According to Ketter, Leta launched in Zimbabwe in October 2022; and the following month in Zambia. “Right now, we’re kind of focused on deepening our presence in Kenya, looking to support Nigerian distros and businesses, as we scale and expand into other markets in 2023.”
Leta recently raised $3m in a pre-seed funding round,as published in TechCrunch. The 4Di Capital, Chandaria Capital, Chui Ventures, PANI, Samurai Incubate and Verdant Frontiers Fintech participated in the round, while Cellulant co-founder, Ken Njoroge, and Google executive Charles Murito, made investments too. “It’ll really help to propel us into some of these other international markets.”
Kenya is one of the countries referred to as the “big four”—the leaders in Africa’s start-up ecosystem. The other countries are Nigeria, South Africa and Egypt, and are the recipients of 92% of Africa’s investments in tech, according to an article by the World Economic Forum.
Ketter describes the business environment as a productive one. “That’s why you see a lot of multinational companies have set up their African HQ over here or, you have a lot of tech startups with some investments from Western VCs, because they understand that the climate here is kind of ready.”
And while he gives credit to the adaptive nature of Kenyans, as one of the reasons the business environment is productive, he quickly adds a caveat, “We’re ready to adopt change, and we’re quick to adopt things. The only thing is, if you go wrong we’re very quick to go back to what we were using.”
What’s Leta doing right and how have they maintained their presence in Kenya? Ketter gives us a glimpse into their strategy. “We don’t really pitch products. We continuously speak about value, and as a business, we’re very focused on continuously optimizing our solution. There are businesses that figure something out and they’re like, ‘this works, so I’m just going to keep doing this and hopefully, it will be able to grow at the same pace.’ But I think a great way that you get embedded in a particular marketplace is by that initial value you provide, but also staying close to your customers, understanding what the marketplace is saying and being able to validate that to further embed yourself within the marketplace.”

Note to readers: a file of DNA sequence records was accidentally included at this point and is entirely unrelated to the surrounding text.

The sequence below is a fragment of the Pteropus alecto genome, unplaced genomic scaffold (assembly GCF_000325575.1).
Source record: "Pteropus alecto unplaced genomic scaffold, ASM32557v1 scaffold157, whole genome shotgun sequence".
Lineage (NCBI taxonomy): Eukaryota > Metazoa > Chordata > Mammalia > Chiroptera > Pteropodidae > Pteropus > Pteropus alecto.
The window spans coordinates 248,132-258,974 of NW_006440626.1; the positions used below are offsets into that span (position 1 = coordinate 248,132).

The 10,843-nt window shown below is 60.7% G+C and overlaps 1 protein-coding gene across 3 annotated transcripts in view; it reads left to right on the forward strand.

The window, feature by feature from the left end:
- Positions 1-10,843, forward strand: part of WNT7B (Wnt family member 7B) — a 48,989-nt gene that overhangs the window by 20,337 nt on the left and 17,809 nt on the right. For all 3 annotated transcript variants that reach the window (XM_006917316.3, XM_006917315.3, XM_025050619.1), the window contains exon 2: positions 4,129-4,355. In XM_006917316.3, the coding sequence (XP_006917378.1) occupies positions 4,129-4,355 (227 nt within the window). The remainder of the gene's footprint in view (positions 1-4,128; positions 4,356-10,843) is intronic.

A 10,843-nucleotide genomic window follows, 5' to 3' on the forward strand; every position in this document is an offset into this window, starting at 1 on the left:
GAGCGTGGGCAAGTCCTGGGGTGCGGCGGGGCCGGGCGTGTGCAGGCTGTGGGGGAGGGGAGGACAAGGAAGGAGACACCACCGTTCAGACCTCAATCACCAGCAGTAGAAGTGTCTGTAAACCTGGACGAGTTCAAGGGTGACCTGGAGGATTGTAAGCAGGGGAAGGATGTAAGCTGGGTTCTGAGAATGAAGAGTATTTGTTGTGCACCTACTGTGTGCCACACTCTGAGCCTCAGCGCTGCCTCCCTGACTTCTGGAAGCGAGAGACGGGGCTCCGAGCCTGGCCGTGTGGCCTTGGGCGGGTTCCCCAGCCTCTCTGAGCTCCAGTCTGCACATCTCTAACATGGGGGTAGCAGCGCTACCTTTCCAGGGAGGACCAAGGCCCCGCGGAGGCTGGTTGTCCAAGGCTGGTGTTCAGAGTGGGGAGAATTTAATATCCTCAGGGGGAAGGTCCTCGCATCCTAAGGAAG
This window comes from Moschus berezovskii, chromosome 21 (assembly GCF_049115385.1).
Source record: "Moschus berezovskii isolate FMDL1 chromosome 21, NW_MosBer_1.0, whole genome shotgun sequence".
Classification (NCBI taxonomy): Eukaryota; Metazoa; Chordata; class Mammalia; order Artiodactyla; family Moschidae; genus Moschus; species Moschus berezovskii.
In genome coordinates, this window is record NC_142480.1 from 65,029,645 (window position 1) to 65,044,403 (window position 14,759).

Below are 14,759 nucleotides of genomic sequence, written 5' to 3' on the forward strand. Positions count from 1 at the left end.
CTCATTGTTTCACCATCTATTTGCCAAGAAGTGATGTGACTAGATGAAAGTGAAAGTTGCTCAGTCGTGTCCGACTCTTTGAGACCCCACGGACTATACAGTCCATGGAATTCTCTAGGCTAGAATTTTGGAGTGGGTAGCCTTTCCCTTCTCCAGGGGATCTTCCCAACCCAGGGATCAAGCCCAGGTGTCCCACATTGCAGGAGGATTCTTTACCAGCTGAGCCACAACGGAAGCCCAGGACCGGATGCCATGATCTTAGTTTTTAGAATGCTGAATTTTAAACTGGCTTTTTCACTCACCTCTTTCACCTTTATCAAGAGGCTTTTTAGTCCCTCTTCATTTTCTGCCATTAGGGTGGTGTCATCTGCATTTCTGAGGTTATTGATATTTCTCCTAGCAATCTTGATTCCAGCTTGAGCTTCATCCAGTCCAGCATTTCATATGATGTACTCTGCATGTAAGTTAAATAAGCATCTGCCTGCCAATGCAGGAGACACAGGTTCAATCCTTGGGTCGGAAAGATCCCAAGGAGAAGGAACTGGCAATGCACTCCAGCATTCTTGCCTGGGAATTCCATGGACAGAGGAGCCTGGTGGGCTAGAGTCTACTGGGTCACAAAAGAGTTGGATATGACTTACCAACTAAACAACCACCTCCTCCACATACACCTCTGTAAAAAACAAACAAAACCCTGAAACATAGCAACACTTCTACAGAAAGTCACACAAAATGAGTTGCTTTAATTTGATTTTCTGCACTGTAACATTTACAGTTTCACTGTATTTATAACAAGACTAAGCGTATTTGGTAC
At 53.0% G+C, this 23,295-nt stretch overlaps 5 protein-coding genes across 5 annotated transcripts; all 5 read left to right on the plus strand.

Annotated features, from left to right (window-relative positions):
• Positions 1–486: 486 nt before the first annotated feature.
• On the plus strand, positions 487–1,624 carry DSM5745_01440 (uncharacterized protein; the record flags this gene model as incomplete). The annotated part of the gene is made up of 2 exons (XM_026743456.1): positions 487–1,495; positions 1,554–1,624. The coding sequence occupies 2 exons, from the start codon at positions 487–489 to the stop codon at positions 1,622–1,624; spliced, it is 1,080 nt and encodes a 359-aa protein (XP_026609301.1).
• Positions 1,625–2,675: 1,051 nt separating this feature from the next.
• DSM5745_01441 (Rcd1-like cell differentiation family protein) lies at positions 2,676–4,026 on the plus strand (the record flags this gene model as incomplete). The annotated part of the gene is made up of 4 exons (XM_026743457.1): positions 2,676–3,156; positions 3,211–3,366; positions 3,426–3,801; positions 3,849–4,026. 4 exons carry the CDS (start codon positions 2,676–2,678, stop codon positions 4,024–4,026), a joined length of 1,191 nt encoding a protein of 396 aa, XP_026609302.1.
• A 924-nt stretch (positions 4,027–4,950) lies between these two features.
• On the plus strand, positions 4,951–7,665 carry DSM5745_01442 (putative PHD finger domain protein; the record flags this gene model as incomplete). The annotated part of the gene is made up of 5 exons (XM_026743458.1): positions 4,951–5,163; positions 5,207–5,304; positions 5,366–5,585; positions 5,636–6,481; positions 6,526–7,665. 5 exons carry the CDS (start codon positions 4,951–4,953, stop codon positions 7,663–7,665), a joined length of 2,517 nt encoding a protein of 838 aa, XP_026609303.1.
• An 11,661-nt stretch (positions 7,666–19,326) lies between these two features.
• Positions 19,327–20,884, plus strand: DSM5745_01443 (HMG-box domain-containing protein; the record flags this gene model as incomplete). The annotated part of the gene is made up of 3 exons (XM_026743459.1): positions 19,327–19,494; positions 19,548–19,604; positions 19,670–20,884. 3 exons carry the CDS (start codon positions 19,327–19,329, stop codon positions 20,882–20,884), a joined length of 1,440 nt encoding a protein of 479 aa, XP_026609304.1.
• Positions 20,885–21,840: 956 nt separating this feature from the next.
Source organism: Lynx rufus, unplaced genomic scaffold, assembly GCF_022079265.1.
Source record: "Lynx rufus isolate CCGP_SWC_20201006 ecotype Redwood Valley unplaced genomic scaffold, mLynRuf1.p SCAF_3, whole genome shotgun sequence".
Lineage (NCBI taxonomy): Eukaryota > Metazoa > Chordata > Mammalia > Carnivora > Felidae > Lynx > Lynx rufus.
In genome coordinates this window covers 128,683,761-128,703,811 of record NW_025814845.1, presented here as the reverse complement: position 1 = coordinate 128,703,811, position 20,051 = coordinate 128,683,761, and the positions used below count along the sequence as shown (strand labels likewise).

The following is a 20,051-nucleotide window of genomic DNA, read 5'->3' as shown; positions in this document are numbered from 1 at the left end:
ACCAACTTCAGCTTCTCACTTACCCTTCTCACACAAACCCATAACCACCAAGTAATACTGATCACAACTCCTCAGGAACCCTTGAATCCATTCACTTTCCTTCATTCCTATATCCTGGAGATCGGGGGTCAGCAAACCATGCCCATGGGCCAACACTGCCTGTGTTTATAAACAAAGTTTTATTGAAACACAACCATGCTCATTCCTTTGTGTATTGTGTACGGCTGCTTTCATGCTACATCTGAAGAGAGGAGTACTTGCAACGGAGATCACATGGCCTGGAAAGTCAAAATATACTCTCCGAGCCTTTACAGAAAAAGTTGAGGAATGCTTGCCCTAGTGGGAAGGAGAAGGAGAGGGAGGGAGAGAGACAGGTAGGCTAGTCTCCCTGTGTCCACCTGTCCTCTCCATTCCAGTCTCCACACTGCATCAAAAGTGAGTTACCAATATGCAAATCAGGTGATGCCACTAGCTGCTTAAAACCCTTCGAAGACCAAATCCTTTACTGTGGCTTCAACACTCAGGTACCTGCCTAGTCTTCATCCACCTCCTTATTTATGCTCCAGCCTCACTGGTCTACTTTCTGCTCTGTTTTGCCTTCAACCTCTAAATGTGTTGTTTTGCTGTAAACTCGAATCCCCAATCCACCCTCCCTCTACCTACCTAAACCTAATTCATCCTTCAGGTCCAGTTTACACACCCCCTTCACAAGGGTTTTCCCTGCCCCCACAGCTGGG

With a current workforce of 20 people, Leta currently powers all of Simbisa’s brands—one of the largest quick service restaurant chains on the continent; Chandaria Industries, an FMCG conglomerate; Twiga, a B2B e-commerce distribution platform; and ShopZetu, a fashion marketplace.
“We have built our technology here in Kenya, with Kenyan engineers and a very talented crew. As far as our business is concerned, we’re keen to work with strategic partners that can also help us expand to other regions of the continent. But also stay ahead in terms of what’s happening in tech, and what responses we are getting from our customers that can allow us to provide more value to them.”
When he’s not up to his ears in work? “I try to get to the gym—it’s a stress reliever. I have a two-year old boy, so I try to get in time with the family when I can too. I also love a great HBO show. Send some suggestions my way.”
On being proudly Kenyan, “I love how Kenyans are fearless. I learnt how to handle my own in different scenarios while here in Kenya, and know there is always a solution. Our banter is also undefeated. Look up KOT.”
A book that has impacted him? Letting Go, by David Hawkins. The book really taught me how to release emotions, let go of inconsequential events and focus on the real important things in my life.